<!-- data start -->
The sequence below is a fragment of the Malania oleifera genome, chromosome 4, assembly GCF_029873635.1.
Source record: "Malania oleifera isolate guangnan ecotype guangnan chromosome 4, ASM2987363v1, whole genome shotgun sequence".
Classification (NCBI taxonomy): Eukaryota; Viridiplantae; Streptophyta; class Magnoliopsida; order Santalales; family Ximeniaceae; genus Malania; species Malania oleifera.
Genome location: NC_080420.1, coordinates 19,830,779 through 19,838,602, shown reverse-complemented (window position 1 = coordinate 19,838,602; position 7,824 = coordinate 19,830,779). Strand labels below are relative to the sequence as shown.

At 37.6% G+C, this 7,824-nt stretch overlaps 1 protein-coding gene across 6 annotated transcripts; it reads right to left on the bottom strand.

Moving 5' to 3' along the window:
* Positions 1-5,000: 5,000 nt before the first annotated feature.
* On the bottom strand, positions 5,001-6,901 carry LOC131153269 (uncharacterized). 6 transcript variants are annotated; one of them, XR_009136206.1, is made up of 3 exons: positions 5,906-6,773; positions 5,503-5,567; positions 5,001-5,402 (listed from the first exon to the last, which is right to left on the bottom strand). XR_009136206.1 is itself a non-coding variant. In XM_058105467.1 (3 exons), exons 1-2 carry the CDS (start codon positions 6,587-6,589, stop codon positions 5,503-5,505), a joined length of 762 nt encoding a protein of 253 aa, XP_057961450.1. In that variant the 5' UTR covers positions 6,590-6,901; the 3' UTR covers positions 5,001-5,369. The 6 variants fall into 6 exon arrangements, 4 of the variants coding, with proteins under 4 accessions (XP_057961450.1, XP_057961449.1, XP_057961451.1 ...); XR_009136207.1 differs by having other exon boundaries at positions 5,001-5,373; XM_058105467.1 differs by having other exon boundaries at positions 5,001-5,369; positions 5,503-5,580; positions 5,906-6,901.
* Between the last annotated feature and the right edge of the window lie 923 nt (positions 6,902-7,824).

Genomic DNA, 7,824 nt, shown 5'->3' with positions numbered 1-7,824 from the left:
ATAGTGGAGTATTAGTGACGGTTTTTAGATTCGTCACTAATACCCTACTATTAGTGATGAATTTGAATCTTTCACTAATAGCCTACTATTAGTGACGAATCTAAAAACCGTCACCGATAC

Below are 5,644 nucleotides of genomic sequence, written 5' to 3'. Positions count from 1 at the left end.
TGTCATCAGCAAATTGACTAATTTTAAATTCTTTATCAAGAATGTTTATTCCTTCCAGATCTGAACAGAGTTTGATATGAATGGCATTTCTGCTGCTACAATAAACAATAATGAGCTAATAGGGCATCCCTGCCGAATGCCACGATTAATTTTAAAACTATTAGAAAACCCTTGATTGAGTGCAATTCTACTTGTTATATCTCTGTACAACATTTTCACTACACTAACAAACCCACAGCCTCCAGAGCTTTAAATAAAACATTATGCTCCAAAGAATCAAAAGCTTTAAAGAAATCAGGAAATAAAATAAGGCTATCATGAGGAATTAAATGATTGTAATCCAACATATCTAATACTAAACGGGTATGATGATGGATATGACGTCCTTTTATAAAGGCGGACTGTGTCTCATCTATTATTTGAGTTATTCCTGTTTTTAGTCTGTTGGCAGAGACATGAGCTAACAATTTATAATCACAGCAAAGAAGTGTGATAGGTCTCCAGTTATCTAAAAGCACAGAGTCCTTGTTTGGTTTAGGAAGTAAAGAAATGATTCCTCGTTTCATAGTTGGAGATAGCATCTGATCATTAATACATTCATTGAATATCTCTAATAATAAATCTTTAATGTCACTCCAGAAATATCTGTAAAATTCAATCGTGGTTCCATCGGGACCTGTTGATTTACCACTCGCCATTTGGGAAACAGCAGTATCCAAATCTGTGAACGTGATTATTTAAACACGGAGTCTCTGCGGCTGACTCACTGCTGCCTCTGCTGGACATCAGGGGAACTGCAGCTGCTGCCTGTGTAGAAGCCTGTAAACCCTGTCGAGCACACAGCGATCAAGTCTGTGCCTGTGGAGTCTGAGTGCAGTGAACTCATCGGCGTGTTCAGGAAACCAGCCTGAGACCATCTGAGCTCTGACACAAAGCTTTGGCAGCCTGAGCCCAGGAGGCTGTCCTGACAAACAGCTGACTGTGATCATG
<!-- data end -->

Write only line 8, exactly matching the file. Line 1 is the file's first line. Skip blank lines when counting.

* On the bottom strand, positions 5,001-6,901 carry LOC131153269 (uncharacterized). 6 transcript variants are annotated; one of them, XR_009136206.1, is made up of 3 exons: positions 5,906-6,773; positions 5,503-5,567; positions 5,001-5,402 (listed from the first exon to the last, which is right to left on the bottom strand). XR_009136206.1 is itself a non-coding variant. In XM_058105467.1 (3 exons), exons 1-2 carry the CDS (start codon positions 6,587-6,589, stop codon positions 5,503-5,505), a joined length of 762 nt encoding a protein of 253 aa, XP_057961450.1. In that variant the 5' UTR covers positions 6,590-6,901; the 3' UTR covers positions 5,001-5,369. The 6 variants fall into 6 exon arrangements, 4 of the variants coding, with proteins under 4 accessions (XP_057961450.1, XP_057961449.1, XP_057961451.1 ...); XR_009136207.1 differs by having other exon boundaries at positions 5,001-5,373; XM_058105467.1 differs by having other exon boundaries at positions 5,001-5,369; positions 5,503-5,580; positions 5,906-6,901.